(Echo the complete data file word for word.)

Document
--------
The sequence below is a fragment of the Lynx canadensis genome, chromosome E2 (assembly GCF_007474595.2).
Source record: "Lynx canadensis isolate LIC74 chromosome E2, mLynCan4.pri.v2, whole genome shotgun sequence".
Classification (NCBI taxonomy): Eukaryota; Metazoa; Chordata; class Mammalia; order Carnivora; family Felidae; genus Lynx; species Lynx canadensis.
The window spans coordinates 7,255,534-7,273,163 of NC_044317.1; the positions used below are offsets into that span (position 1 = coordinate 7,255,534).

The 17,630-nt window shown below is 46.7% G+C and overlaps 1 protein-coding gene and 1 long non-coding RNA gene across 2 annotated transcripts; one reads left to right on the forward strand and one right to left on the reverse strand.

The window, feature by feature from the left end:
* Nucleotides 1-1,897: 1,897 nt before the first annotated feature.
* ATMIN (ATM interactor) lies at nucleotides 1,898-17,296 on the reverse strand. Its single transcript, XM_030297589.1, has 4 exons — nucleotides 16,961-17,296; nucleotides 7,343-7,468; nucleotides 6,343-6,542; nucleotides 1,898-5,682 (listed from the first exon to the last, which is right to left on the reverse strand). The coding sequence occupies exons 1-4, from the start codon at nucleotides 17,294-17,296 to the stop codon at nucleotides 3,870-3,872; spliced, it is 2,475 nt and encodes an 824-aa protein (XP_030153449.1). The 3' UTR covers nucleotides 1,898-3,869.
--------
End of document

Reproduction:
The sequence below is a fragment of the Lynx canadensis genome, chromosome E2 (assembly GCF_007474595.2).
Source record: "Lynx canadensis isolate LIC74 chromosome E2, mLynCan4.pri.v2, whole genome shotgun sequence".
Classification (NCBI taxonomy): Eukaryota; Metazoa; Chordata; class Mammalia; order Carnivora; family Felidae; genus Lynx; species Lynx canadensis.
The window spans coordinates 7,255,534-7,273,163 of NC_044317.1; the positions used below are offsets into that span (position 1 = coordinate 7,255,534).

The 17,630-nt window shown below is 46.7% G+C and overlaps 1 protein-coding gene and 1 long non-coding RNA gene across 2 annotated transcripts; one reads left to right on the forward strand and one right to left on the reverse strand.

The window, feature by feature from the left end:
* Nucleotides 1-1,897: 1,897 nt before the first annotated feature.
* ATMIN (ATM interactor) lies at nucleotides 1,898-17,296 on the reverse strand. Its single transcript, XM_030297589.1, has 4 exons — nucleotides 16,961-17,296; nucleotides 7,343-7,468; nucleotides 6,343-6,542; nucleotides 1,898-5,682 (listed from the first exon to the last, which is right to left on the reverse strand). The coding sequence occupies exons 1-4, from the start codon at nucleotides 17,294-17,296 to the stop codon at nucleotides 3,870-3,872; spliced, it is 2,475 nt and encodes an 824-aa protein (XP_030153449.1). The 3' UTR covers nucleotides 1,898-3,869.